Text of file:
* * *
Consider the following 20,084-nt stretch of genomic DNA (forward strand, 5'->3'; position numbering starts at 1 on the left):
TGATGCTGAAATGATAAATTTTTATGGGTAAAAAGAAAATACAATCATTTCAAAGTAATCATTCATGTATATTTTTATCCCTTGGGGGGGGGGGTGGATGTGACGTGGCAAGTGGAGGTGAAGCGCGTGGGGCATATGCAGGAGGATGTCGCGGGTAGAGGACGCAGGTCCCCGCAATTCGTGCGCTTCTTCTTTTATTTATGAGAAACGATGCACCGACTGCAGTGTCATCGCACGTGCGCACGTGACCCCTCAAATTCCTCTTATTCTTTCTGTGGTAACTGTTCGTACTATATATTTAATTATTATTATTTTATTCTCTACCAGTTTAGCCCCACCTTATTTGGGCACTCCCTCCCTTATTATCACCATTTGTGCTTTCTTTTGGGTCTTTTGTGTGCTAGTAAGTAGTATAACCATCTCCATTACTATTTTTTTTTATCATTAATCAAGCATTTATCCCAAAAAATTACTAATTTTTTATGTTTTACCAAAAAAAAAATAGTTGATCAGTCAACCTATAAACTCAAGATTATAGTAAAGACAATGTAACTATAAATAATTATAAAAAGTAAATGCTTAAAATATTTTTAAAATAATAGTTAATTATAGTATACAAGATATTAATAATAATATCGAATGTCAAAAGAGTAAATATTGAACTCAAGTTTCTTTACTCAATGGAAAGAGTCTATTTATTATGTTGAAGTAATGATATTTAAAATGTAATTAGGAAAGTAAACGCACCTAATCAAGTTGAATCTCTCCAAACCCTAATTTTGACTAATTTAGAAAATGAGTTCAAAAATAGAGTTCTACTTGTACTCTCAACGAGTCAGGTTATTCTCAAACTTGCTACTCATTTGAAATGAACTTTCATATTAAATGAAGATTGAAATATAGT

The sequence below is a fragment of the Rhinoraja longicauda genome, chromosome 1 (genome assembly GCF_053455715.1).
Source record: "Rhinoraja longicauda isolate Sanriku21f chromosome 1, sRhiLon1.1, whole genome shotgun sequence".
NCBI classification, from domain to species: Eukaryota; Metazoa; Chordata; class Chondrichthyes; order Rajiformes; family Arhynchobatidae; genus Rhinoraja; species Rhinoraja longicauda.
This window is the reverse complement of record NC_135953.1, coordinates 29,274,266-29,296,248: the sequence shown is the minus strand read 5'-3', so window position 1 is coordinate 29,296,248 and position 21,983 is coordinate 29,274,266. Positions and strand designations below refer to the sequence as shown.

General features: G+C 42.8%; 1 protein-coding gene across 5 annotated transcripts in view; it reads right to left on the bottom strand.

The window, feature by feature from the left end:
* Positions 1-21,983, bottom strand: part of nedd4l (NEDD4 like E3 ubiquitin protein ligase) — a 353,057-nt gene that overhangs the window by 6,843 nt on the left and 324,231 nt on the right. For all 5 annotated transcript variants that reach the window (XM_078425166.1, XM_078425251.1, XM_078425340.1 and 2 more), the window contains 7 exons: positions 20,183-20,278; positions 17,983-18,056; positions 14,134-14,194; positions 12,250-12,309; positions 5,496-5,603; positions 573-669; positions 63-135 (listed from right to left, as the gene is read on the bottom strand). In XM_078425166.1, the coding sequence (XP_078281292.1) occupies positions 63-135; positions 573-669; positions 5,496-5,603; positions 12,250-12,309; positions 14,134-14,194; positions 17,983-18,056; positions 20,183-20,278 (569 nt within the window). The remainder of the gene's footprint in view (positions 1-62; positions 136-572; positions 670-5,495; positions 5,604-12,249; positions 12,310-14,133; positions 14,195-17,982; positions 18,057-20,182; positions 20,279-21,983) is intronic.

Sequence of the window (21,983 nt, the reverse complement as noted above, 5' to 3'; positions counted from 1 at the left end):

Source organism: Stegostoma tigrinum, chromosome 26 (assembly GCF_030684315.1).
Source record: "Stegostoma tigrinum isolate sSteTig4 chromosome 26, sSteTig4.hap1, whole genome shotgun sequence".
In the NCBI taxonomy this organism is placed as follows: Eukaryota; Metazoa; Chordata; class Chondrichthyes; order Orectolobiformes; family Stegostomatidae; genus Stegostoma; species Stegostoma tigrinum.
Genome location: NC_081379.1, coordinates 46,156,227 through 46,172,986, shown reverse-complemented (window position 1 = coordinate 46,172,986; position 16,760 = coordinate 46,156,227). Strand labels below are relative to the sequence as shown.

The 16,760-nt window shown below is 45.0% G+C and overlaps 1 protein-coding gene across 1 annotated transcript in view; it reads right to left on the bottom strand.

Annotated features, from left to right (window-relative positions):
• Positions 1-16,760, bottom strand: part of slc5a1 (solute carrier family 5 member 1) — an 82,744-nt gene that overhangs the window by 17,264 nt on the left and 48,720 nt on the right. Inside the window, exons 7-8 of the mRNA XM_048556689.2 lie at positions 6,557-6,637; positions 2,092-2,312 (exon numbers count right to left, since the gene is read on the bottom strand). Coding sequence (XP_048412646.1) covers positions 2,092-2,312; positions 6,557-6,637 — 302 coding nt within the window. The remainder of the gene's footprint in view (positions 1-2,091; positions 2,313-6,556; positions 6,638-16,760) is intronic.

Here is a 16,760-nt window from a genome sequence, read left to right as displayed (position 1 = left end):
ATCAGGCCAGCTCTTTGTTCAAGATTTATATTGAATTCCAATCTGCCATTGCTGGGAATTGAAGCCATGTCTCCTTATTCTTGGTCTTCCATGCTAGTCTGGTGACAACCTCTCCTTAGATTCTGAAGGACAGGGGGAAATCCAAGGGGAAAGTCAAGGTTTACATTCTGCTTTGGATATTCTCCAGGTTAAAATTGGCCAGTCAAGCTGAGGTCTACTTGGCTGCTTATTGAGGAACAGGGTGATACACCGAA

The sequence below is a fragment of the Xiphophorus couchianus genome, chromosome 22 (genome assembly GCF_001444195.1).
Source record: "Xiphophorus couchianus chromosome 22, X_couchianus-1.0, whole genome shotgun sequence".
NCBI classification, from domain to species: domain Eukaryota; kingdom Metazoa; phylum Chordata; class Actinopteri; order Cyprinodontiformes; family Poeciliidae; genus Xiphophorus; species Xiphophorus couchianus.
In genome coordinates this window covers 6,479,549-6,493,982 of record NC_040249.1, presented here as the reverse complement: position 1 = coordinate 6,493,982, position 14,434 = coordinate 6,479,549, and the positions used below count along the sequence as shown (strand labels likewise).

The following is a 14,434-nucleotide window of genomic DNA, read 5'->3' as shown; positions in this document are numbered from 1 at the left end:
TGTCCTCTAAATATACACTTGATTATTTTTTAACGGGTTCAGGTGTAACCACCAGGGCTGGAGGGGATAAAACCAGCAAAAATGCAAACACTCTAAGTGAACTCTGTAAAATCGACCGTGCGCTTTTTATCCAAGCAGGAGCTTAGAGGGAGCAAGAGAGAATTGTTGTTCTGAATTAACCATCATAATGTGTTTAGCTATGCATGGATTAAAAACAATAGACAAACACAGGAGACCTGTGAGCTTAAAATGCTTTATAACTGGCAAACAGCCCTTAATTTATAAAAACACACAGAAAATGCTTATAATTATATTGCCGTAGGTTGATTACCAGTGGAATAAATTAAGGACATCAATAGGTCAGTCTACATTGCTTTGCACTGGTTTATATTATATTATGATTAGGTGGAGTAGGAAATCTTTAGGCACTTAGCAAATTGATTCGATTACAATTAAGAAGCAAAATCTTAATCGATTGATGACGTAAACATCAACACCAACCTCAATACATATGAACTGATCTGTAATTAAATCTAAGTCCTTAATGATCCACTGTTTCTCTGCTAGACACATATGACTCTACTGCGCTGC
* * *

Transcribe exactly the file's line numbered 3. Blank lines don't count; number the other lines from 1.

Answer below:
The sequence below is a fragment of the Rhinoraja longicauda genome, chromosome 1 (genome assembly GCF_053455715.1).